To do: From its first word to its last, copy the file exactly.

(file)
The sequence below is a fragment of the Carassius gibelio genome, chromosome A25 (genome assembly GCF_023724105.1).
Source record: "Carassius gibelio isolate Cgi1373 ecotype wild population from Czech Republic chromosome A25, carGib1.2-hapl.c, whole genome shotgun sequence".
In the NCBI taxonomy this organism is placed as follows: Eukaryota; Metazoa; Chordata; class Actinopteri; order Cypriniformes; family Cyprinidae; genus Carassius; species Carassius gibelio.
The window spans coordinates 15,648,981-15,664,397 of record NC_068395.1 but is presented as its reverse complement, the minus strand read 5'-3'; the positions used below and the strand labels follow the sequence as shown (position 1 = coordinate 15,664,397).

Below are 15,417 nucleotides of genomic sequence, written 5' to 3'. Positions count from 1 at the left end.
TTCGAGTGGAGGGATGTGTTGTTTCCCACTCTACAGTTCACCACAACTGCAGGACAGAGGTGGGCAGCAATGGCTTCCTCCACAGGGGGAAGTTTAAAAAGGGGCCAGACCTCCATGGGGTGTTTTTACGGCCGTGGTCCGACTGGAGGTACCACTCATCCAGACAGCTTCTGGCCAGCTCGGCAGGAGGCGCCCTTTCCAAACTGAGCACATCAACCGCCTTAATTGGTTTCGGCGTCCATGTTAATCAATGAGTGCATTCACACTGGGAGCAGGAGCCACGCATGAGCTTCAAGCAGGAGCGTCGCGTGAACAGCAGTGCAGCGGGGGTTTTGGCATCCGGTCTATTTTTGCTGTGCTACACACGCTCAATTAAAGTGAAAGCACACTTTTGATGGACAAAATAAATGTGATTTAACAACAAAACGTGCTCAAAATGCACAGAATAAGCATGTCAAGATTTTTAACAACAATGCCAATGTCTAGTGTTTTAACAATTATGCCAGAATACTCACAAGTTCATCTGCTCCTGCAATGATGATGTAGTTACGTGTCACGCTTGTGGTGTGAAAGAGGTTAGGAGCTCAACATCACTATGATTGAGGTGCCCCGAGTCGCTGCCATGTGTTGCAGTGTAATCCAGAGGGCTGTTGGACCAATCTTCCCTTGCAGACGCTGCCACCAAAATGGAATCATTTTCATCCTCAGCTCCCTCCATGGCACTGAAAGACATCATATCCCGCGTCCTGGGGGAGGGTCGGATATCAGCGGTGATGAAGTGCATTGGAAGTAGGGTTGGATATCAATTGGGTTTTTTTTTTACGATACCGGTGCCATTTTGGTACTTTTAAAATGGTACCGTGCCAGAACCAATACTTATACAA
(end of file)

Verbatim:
The sequence below is a fragment of the Carassius gibelio genome, chromosome A25 (genome assembly GCF_023724105.1).
Source record: "Carassius gibelio isolate Cgi1373 ecotype wild population from Czech Republic chromosome A25, carGib1.2-hapl.c, whole genome shotgun sequence".
In the NCBI taxonomy this organism is placed as follows: Eukaryota; Metazoa; Chordata; class Actinopteri; order Cypriniformes; family Cyprinidae; genus Carassius; species Carassius gibelio.
The window spans coordinates 15,648,981-15,664,397 of record NC_068395.1 but is presented as its reverse complement, the minus strand read 5'-3'; the positions used below and the strand labels follow the sequence as shown (position 1 = coordinate 15,664,397).

Below are 15,417 nucleotides of genomic sequence, written 5' to 3'. Positions count from 1 at the left end.
TTCGAGTGGAGGGATGTGTTGTTTCCCACTCTACAGTTCACCACAACTGCAGGACAGAGGTGGGCAGCAATGGCTTCCTCCACAGGGGGAAGTTTAAAAAGGGGCCAGACCTCCATGGGGTGTTTTTACGGCCGTGGTCCGACTGGAGGTACCACTCATCCAGACAGCTTCTGGCCAGCTCGGCAGGAGGCGCCCTTTCCAAACTGAGCACATCAACCGCCTTAATTGGTTTCGGCGTCCATGTTAATCAATGAGTGCATTCACACTGGGAGCAGGAGCCACGCATGAGCTTCAAGCAGGAGCGTCGCGTGAACAGCAGTGCAGCGGGGGTTTTGGCATCCGGTCTATTTTTGCTGTGCTACACACGCTCAATTAAAGTGAAAGCACACTTTTGATGGACAAAATAAATGTGATTTAACAACAAAACGTGCTCAAAATGCACAGAATAAGCATGTCAAGATTTTTAACAACAATGCCAATGTCTAGTGTTTTAACAATTATGCCAGAATACTCACAAGTTCATCTGCTCCTGCAATGATGATGTAGTTACGTGTCACGCTTGTGGTGTGAAAGAGGTTAGGAGCTCAACATCACTATGATTGAGGTGCCCCGAGTCGCTGCCATGTGTTGCAGTGTAATCCAGAGGGCTGTTGGACCAATCTTCCCTTGCAGACGCTGCCACCAAAATGGAATCATTTTCATCCTCAGCTCCCTCCATGGCACTGAAAGACATCATATCCCGCGTCCTGGGGGAGGGTCGGATATCAGCGGTGATGAAGTGCATTGGAAGTAGGGTTGGATATCAATTGGGTTTTTTTTTTACGATACCGGTGCCATTTTGGTACTTTTAAAATGGTACCGTGCCAGAACCAATACTTATACAA